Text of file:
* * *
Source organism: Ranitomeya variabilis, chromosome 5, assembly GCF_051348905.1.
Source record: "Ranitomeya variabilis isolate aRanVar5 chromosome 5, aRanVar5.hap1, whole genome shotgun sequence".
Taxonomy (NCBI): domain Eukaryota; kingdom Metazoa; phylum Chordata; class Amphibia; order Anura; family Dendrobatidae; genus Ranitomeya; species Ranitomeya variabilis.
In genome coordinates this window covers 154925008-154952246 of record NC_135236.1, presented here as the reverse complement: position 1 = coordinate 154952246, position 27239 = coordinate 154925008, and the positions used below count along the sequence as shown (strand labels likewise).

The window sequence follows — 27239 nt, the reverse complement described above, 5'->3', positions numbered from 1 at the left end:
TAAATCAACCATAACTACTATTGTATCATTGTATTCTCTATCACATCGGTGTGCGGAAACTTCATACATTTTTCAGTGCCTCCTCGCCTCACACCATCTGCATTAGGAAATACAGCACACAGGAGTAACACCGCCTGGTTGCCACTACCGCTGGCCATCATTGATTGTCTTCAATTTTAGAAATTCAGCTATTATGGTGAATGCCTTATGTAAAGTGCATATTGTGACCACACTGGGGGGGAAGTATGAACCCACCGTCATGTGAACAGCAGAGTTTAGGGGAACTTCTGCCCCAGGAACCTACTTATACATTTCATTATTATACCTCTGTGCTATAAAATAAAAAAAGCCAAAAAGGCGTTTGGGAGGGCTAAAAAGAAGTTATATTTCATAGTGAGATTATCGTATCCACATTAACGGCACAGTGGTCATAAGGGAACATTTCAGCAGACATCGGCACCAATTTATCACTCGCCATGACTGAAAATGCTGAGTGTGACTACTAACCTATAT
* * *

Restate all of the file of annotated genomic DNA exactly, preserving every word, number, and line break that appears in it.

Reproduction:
Source organism: Ranitomeya variabilis, chromosome 5, assembly GCF_051348905.1.
Source record: "Ranitomeya variabilis isolate aRanVar5 chromosome 5, aRanVar5.hap1, whole genome shotgun sequence".
Taxonomy (NCBI): domain Eukaryota; kingdom Metazoa; phylum Chordata; class Amphibia; order Anura; family Dendrobatidae; genus Ranitomeya; species Ranitomeya variabilis.
In genome coordinates this window covers 154925008-154952246 of record NC_135236.1, presented here as the reverse complement: position 1 = coordinate 154952246, position 27239 = coordinate 154925008, and the positions used below count along the sequence as shown (strand labels likewise).

The window sequence follows — 27239 nt, the reverse complement described above, 5'->3', positions numbered from 1 at the left end:
TAAATCAACCATAACTACTATTGTATCATTGTATTCTCTATCACATCGGTGTGCGGAAACTTCATACATTTTTCAGTGCCTCCTCGCCTCACACCATCTGCATTAGGAAATACAGCACACAGGAGTAACACCGCCTGGTTGCCACTACCGCTGGCCATCATTGATTGTCTTCAATTTTAGAAATTCAGCTATTATGGTGAATGCCTTATGTAAAGTGCATATTGTGACCACACTGGGGGGGAAGTATGAACCCACCGTCATGTGAACAGCAGAGTTTAGGGGAACTTCTGCCCCAGGAACCTACTTATACATTTCATTATTATACCTCTGTGCTATAAAATAAAAAAAGCCAAAAAGGCGTTTGGGAGGGCTAAAAAGAAGTTATATTTCATAGTGAGATTATCGTATCCACATTAACGGCACAGTGGTCATAAGGGAACATTTCAGCAGACATCGGCACCAATTTATCACTCGCCATGACTGAAAATGCTGAGTGTGACTACTAACCTATAT